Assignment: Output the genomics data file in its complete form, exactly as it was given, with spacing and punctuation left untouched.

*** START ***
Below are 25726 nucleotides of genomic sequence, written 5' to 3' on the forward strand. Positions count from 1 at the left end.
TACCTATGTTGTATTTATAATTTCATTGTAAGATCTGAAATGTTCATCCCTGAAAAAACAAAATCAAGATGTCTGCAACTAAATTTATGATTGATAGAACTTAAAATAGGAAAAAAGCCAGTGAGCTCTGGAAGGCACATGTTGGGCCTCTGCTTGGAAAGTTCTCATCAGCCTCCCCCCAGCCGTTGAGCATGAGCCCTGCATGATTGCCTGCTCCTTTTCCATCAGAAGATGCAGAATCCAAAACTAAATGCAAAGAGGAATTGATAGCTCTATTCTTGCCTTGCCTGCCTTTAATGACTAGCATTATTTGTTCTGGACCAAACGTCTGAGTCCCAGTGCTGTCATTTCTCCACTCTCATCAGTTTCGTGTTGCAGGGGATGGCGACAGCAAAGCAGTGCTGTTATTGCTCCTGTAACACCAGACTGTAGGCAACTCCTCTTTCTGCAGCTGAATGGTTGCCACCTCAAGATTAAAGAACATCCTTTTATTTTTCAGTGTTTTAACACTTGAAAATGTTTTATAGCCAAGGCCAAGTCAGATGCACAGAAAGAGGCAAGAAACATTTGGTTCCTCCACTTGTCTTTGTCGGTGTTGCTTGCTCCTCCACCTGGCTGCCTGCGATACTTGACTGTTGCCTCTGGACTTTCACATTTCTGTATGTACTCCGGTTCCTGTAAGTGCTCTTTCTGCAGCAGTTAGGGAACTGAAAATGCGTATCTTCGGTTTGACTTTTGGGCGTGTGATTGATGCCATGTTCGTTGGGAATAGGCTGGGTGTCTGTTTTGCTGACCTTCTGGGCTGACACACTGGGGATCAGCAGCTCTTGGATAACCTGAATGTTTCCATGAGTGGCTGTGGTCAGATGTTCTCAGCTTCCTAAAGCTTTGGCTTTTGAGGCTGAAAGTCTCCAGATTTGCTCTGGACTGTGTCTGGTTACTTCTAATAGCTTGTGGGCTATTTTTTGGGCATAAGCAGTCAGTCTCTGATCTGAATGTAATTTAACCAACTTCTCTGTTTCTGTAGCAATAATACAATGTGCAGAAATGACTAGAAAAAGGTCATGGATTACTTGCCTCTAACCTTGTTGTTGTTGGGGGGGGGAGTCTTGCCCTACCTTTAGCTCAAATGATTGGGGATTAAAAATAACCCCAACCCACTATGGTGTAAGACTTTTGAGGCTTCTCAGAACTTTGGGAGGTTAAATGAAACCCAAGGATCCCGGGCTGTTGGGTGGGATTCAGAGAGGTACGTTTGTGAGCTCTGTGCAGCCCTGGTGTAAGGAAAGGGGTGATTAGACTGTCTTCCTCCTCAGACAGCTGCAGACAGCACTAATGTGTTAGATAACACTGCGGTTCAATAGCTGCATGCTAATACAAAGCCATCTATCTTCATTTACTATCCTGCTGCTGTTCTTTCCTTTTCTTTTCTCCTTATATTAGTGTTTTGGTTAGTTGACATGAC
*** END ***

Below are 25726 nucleotides of genomic sequence, written 5' to 3' on the forward strand. Positions count from 1 at the left end.
TACCTATGTTGTATTTATAATTTCATTGTAAGATCTGAAATGTTCATCCCTGAAAAAACAAAATCAAGATGTCTGCAACTAAATTTATGATTGATAGAACTTAAAATAGGAAAAAAGCCAGTGAGCTCTGGAAGGCACATGTTGGGCCTCTGCTTGGAAAGTTCTCATCAGCCTCCCCCCAGCCGTTGAGCATGAGCCCTGCATGATTGCCTGCTCCTTTTCCATCAGAAGATGCAGAATCCAAAACTAAATGCAAAGAGGAATTGATAGCTCTATTCTTGCCTTGCCTGCCTTTAATGACTAGCATTATTTGTTCTGGACCAAACGTCTGAGTCCCAGTGCTGTCATTTCTCCACTCTCATCAGTTTCGTGTTGCAGGGGATGGCGACAGCAAAGCAGTGCTGTTATTGCTCCTGTAACACCAGACTGTAGGCAACTCCTCTTTCTGCAGCTGAATGGTTGCCACCTCAAGATTAAAGAACATCCTTTTATTTTTCAGTGTTTTAACACTTGAAAATGTTTTATAGCCAAGGCCAAGTCAGATGCACAGAAAGAGGCAAGAAACATTTGGTTCCTCCACTTGTCTTTGTCGGTGTTGCTTGCTCCTCCACCTGGCTGCCTGCGATACTTGACTGTTGCCTCTGGACTTTCACATTTCTGTATGTACTCCGGTTCCTGTAAGTGCTCTTTCTGCAGCAGTTAGGGAACTGAAAATGCGTATCTTCGGTTTGACTTTTGGGCGTGTGATTGATGCCATGTTCGTTGGGAATAGGCTGGGTGTCTGTTTTGCTGACCTTCTGGGCTGACACACTGGGGATCAGCAGCTCTTGGATAACCTGAATGTTTCCATGAGTGGCTGTGGTCAGATGTTCTCAGCTTCCTAAAGCTTTGGCTTTTGAGGCTGAAAGTCTCCAGATTTGCTCTGGACTGTGTCTGGTTACTTCTAATAGCTTGTGGGCTATTTTTTGGGCATAAGCAGTCAGTCTCTGATCTGAATGTAATTTAACCAACTTCTCTGTTTCTGTAGCAATAATACAATGTGCAGAAATGACTAGAAAAAGGTCATGGATTACTTGCCTCTAACCTTGTTGTTGTTGGGGGGGGGAGTCTTGCCCTACCTTTAGCTCAAATGATTGGGGATTAAAAATAACCCCAACCCACTATGGTGTAAGACTTTTGAGGCTTCTCAGAACTTTGGGAGGTTAAATGAAACCCAAGGATCCCGGGCTGTTGGGTGGGATTCAGAGAGGTACGTTTGTGAGCTCTGTGCAGCCCTGGTGTAAGGAAAGGGGTGATTAGACTGTCTTCCTCCTCAGACAGCTGCAGACAGCACTAATGTGTTAGATAACACTGCGGTTCAATAGCTGCATGCTAATACAAAGCCATCTATCTTCATTTACTATCCTGCTGCTGTTCTTTCCTTTTCTTTTCTCCTTATATTAGTGTTTTGGTTAGTTGACATGAC